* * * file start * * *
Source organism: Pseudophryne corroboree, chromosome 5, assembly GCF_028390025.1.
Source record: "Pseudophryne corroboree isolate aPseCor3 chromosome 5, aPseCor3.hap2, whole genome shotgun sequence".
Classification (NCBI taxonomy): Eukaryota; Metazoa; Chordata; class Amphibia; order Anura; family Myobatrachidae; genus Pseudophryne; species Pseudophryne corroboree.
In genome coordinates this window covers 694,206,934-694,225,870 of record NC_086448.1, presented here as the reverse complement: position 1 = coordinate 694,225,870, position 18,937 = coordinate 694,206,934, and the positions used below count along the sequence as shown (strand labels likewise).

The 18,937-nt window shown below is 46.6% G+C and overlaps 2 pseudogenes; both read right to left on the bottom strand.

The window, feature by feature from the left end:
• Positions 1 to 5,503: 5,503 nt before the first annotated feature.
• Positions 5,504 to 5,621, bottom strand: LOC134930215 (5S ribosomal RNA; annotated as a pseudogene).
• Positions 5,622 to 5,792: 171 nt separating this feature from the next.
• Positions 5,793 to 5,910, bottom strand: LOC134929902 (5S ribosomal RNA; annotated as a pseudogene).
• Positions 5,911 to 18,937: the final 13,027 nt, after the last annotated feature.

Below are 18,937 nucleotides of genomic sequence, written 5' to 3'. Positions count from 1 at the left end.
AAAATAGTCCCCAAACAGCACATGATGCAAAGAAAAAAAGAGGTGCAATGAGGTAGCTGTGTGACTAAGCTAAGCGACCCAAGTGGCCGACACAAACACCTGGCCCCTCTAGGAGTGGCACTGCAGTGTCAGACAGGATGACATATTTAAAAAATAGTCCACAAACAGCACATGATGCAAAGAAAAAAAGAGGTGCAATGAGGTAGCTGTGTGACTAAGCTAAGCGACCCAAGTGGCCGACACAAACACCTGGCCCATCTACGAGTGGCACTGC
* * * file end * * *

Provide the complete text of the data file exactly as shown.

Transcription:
Source organism: Pseudophryne corroboree, chromosome 5, assembly GCF_028390025.1.
Source record: "Pseudophryne corroboree isolate aPseCor3 chromosome 5, aPseCor3.hap2, whole genome shotgun sequence".
Classification (NCBI taxonomy): Eukaryota; Metazoa; Chordata; class Amphibia; order Anura; family Myobatrachidae; genus Pseudophryne; species Pseudophryne corroboree.
In genome coordinates this window covers 694,206,934-694,225,870 of record NC_086448.1, presented here as the reverse complement: position 1 = coordinate 694,225,870, position 18,937 = coordinate 694,206,934, and the positions used below count along the sequence as shown (strand labels likewise).

The 18,937-nt window shown below is 46.6% G+C and overlaps 2 pseudogenes; both read right to left on the bottom strand.

The window, feature by feature from the left end:
• Positions 1 to 5,503: 5,503 nt before the first annotated feature.
• Positions 5,504 to 5,621, bottom strand: LOC134930215 (5S ribosomal RNA; annotated as a pseudogene).
• Positions 5,622 to 5,792: 171 nt separating this feature from the next.
• Positions 5,793 to 5,910, bottom strand: LOC134929902 (5S ribosomal RNA; annotated as a pseudogene).
• Positions 5,911 to 18,937: the final 13,027 nt, after the last annotated feature.

Below are 18,937 nucleotides of genomic sequence, written 5' to 3'. Positions count from 1 at the left end.
AAAATAGTCCCCAAACAGCACATGATGCAAAGAAAAAAAGAGGTGCAATGAGGTAGCTGTGTGACTAAGCTAAGCGACCCAAGTGGCCGACACAAACACCTGGCCCCTCTAGGAGTGGCACTGCAGTGTCAGACAGGATGACATATTTAAAAAATAGTCCACAAACAGCACATGATGCAAAGAAAAAAAGAGGTGCAATGAGGTAGCTGTGTGACTAAGCTAAGCGACCCAAGTGGCCGACACAAACACCTGGCCCATCTACGAGTGGCACTGC